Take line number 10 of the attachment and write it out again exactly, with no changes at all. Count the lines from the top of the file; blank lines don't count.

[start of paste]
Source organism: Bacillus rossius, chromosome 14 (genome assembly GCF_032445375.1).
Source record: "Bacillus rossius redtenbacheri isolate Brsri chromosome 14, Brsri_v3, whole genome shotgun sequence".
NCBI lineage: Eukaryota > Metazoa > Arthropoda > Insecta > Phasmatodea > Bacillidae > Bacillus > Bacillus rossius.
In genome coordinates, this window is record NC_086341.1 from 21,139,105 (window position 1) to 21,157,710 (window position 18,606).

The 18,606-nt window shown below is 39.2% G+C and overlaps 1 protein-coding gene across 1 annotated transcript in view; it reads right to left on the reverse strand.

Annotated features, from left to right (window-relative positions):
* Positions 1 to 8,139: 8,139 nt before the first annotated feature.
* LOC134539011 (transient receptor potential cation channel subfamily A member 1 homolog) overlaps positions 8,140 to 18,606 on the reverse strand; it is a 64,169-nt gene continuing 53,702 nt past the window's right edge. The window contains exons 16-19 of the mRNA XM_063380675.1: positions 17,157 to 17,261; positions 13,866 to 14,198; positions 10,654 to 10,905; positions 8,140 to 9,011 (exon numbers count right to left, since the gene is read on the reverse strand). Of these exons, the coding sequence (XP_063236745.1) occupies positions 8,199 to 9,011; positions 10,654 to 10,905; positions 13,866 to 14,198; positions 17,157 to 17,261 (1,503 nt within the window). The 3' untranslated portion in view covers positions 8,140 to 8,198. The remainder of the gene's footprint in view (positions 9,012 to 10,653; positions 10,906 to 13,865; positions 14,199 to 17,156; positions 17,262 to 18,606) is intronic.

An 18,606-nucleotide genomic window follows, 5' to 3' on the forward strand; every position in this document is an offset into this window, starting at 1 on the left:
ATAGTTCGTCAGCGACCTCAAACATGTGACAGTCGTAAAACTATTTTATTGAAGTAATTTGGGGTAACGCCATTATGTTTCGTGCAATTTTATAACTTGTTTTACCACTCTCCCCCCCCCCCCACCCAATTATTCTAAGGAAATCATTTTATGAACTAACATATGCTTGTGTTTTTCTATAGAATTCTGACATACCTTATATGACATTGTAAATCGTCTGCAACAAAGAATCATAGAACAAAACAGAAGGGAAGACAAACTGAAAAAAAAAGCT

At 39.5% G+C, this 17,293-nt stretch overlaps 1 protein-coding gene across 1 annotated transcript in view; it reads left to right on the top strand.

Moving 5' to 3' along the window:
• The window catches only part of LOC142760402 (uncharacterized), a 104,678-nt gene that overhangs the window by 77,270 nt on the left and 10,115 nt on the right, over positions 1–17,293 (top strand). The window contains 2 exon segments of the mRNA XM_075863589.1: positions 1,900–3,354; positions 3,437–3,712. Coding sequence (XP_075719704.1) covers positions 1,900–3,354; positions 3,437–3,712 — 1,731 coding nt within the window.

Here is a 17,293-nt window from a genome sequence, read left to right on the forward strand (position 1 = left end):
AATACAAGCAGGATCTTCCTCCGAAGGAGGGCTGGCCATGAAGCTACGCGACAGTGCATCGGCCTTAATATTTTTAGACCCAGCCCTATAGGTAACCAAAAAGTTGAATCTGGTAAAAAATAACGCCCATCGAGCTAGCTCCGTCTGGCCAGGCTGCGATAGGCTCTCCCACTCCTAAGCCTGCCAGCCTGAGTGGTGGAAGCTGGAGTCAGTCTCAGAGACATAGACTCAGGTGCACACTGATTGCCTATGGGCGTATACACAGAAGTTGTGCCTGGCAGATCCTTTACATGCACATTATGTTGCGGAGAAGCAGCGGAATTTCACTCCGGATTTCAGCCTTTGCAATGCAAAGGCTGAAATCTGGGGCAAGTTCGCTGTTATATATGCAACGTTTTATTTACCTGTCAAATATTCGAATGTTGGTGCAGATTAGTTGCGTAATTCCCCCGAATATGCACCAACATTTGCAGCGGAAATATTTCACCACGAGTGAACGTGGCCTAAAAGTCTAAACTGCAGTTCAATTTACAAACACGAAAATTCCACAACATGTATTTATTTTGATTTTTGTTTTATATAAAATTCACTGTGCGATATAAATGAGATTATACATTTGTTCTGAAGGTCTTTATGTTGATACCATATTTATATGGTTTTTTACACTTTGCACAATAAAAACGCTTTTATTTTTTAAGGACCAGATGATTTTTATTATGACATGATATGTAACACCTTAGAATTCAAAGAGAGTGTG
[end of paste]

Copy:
ATAGTTCGTCAGCGACCTCAAACATGTGACAGTCGTAAAACTATTTTATTGAAGTAATTTGGGGTAACGCCATTATGTTTCGTGCAATTTTATAACTTGTTTTACCACTCTCCCCCCCCCCCCACCCAATTATTCTAAGGAAATCATTTTATGAACTAACATATGCTTGTGTTTTTCTATAGAATTCTGACATACCTTATATGACATTGTAAATCGTCTGCAACAAAGAATCATAGAACAAAACAGAAGGGAAGACAAACTGAAAAAAAAAGCT